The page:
Verbatim September 2004

Rumsfeld’s Rules Revisited

Shortly after Donald Rumsfeld was appointed Secretary of Defense, the Department of Defense Web site posted a list of "Rumsfeld's Rules" for "government, business and life." The rules, which the new Secretary had begun touting in the mid-1970s, while serving as chief of staff for President Gerald Ford, were frequently cited as a blueprint for Rumsfeld's managerial style.

Over the past few years Rumsfeld's Rules have drifted away from public attention. Below are a few that seem worth revisiting.

  • "Establish good relations between the departments of Defense and State, the National Security Council, CIA and the Office of Management and Budget."
  • "Don't divide the world into 'them' and 'us.' Avoid infatuation with or resentment of the press, the Congress, rivals, or opponents. Accept them as facts. They have their jobs and you have yours."
  • "Don't do or say things you would not like to see on the front page of the Washington Post."
  • "If you foul up, tell the president and correct it fast. Delay only compounds mistakes."
  • "Be able to resign. It will improve your value to the president and do wonders for your performance."
  • "Your performance depends on your people. Select the best, train them, and back them. When errors occur, give sharper guidance. If errors persist or if the fit feels wrong, help them move on."
  • "It is easier to get into something than to get out of it."
  • Presented by

    Ross Douthat is a former writer and editor at The Atlantic.

    How to Cook Spaghetti Squash (and Why)

    Cooking for yourself is one of the surest ways to eat well. Bestselling author Mark Bittman teaches James Hamblin the recipe that everyone is Googling.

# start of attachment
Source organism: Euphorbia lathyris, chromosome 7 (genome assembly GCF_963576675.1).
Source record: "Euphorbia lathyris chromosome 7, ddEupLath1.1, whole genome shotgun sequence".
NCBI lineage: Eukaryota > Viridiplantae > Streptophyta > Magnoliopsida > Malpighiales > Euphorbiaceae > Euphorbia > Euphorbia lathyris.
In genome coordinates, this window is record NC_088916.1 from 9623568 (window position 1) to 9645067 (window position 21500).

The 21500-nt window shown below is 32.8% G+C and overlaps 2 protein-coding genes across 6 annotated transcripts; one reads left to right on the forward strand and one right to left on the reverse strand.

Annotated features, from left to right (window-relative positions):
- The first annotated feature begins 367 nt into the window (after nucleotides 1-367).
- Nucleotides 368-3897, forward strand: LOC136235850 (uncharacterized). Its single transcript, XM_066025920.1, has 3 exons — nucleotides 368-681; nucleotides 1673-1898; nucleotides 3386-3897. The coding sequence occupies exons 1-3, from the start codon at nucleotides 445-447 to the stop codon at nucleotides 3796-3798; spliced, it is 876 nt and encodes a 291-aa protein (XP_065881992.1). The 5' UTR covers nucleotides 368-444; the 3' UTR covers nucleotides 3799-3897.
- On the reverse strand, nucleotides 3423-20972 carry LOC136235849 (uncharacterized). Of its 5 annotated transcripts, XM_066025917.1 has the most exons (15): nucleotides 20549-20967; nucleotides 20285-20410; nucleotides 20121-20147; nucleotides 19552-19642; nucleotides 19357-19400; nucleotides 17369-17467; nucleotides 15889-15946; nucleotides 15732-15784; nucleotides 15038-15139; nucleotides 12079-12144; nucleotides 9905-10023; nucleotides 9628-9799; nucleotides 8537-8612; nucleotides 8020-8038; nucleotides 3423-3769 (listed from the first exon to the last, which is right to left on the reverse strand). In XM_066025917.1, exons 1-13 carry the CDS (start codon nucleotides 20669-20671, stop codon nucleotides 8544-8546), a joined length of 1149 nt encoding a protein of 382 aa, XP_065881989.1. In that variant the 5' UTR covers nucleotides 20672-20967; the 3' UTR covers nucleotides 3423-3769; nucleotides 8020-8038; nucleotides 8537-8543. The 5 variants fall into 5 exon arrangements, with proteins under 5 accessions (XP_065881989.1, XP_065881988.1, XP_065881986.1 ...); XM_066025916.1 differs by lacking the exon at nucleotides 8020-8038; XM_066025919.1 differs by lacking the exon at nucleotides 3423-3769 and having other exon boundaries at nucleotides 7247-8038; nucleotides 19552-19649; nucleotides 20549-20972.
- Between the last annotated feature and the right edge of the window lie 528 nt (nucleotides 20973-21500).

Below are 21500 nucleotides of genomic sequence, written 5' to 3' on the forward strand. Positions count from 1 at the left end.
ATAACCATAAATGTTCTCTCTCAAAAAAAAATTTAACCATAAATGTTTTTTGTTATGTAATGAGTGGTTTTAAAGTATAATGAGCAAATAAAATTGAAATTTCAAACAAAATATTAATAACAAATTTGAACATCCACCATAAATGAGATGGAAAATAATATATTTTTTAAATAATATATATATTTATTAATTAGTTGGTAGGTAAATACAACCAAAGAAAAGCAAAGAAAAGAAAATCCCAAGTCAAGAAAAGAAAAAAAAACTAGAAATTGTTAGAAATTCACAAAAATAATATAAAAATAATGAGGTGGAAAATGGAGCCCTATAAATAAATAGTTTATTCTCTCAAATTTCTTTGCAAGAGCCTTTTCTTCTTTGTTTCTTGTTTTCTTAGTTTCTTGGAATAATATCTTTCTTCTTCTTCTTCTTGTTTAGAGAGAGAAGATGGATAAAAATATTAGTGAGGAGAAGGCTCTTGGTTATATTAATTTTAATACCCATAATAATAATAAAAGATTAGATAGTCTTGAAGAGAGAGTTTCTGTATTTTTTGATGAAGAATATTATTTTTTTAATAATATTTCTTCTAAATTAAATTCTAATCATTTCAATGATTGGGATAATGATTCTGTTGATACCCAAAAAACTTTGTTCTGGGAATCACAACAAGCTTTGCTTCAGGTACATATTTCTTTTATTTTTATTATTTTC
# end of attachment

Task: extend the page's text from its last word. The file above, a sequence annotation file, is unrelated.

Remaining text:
Join the Discussion

    After you comment, click Post. If you’re not already logged in you will be asked to log in or register.

    blog comments powered by Disqus

    Video

    How to Cook Spaghetti Squash (and Why)

    Cooking for yourself is one of the surest ways to eat well.

    Video

    Before Tinder, a Tree

    Looking for your soulmate? Write a letter to the "Bridegroom's Oak" in Germany.

    Video

    The Health Benefits of Going Outside

    People spend too much time indoors. One solution: ecotherapy.

    Video

    Where High Tech Meets the 1950s

    Why did Green Bank, West Virginia, ban wireless signals? For science.

    Video

    Yes, Quidditch Is Real

    How J.K. Rowling's magical sport spread from Hogwarts to college campuses

    Video

    Would You Live in a Treehouse?

    A treehouse can be an ideal office space, vacation rental, and way of reconnecting with your youth.

    More in Politics

    More back issues, Sept 1995 to present.

    Just In